POSITIVE CONTROL CHECKS
With the recent accident involving the Genesis in Nevada itís time for a serious discussion about positive control checks. Iíve been thinking about this article ever since the day I heard about the Genesis accident. Iím sure many others have been thinking about the same thing. While there has been no definite conclusion as to the cause of the Genesis accident, many believe at this time that a positive control check would have prevented the accident.
John Murray, in particular, has come up with a great idea concerning how we, as a soaring community, can take a proactive position in helping all soaring pilots with positive control checks. With Johnís permission I want to share his idea with you. First, let us all agree that every year there are those of us who think we are ready to fly and have not, for whatever reason(s), performed a positive control check. Iím willing to bet that there is at least one accident every year that is the direct result of an omission of a positive control check. As careful as we try to be, we are forgetting this check. Johnís idea is simple, yet it seems to me to be foolproof. A positive control check should be performed by a line person either on the line or right before the sailplane is pulled onto the field. This check should be done an EVERY sailplane assembled that day.
Now letís discuss the idea. This positive control check by the line person will in no way change the fact that the PIC is 100% responsible for the pre-flighting of his/her sailplane. In theory, it would be simply a repetition (second positive control check) of the positive control check already performed by the sailplane pilot. So responsibility and liability are still with the pilot. In theory it is redundant. However, redundancy in safety checks is not a new concept in aviation. It increases the safety margin.
The positive control check by the line person would not be optional. The line person would not ask, "Do you want a positive control check?" but rather, "How do you want to do the positive control check?", or just begin by going to the left aileron. No check, no fly! Itís that simple.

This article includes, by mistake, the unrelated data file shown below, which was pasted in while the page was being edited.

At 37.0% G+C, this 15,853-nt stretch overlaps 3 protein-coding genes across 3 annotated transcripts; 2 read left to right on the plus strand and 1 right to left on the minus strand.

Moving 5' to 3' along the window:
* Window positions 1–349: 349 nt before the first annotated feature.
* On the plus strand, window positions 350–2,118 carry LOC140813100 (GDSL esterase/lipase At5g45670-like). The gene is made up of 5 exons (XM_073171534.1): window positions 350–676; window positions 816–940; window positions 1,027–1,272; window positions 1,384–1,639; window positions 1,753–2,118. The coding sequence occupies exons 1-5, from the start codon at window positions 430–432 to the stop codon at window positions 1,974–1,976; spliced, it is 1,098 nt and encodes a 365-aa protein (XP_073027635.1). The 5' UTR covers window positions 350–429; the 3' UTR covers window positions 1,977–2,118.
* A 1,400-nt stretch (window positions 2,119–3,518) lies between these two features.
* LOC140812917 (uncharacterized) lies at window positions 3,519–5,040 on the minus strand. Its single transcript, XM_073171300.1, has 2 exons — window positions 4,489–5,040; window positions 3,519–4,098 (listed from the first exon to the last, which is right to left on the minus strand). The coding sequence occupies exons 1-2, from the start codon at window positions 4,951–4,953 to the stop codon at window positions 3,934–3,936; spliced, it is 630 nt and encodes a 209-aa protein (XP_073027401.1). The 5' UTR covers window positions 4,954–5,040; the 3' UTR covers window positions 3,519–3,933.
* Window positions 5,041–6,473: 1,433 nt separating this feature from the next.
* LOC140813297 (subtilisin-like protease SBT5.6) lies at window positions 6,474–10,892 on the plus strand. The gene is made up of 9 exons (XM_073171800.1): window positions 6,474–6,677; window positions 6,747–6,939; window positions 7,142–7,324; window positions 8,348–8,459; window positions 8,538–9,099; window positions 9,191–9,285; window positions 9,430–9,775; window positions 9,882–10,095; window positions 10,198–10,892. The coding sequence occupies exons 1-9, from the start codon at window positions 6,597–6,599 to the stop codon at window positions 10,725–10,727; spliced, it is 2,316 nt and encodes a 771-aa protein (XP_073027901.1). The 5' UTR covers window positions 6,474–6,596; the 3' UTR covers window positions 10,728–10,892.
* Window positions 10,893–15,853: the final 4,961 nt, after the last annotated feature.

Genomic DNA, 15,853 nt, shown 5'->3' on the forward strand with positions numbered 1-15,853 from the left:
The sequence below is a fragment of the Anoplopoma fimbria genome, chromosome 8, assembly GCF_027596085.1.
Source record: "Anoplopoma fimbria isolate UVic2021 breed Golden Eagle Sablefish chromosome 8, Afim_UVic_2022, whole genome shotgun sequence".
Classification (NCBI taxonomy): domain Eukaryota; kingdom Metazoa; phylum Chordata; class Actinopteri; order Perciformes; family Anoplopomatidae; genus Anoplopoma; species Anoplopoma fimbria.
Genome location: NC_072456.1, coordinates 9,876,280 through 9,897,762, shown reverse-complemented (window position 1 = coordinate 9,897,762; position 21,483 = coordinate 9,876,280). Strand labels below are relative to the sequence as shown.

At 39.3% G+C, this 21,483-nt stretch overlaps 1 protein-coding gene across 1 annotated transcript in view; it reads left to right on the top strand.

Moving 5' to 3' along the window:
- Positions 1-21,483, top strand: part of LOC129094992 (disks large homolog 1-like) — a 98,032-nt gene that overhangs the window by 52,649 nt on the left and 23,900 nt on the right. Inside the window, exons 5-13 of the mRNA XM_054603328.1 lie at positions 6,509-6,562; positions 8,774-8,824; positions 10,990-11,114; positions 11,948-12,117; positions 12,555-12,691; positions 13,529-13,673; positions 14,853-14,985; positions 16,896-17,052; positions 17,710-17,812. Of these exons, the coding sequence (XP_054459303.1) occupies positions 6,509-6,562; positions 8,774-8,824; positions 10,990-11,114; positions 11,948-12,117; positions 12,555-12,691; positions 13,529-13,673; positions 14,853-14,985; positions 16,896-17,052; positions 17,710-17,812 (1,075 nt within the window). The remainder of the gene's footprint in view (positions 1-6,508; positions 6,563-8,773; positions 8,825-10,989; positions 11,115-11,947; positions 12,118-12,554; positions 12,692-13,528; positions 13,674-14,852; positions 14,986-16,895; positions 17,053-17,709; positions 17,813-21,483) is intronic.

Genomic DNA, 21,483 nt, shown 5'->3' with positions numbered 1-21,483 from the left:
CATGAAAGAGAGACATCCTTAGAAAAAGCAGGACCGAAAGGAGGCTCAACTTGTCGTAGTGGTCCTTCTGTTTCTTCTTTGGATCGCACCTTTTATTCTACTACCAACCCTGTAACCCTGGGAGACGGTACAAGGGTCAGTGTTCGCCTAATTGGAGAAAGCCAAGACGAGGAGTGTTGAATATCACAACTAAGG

This system would need to be implemented at contests, commercial operations, and at clubs.
The contest level would be the easiest place to implement this new check and it should be done as soon as possible. The clubs and commercial operations will have to embrace the idea for it to work. Certainly there will be a little more time required on the line. Will it take another person? Of course it wonít. However, the advantages are immense. If a club or commercial operation can avoid just one accident and all the bad press that goes with an accident they will be both emotionally and financially way ahead.
The only question left is, are we our brothers keeper? Do we want to go out of our way to help one of our own who may have made a mistake that we can correct before it becomes a major problem? Is the additional hassle worth it? Is it worth our effort to implement a new concept? For me the answer to each question is absolutely yes! I would hope that each of you has the same response. How could you not? Start this new line person positive control check system now. It could save the life of your friend or even your own. If anyone sees a negative to this concept please let me know.
Again, I want to thank John Murray for bringing this simple yet effective safety concept to my attention.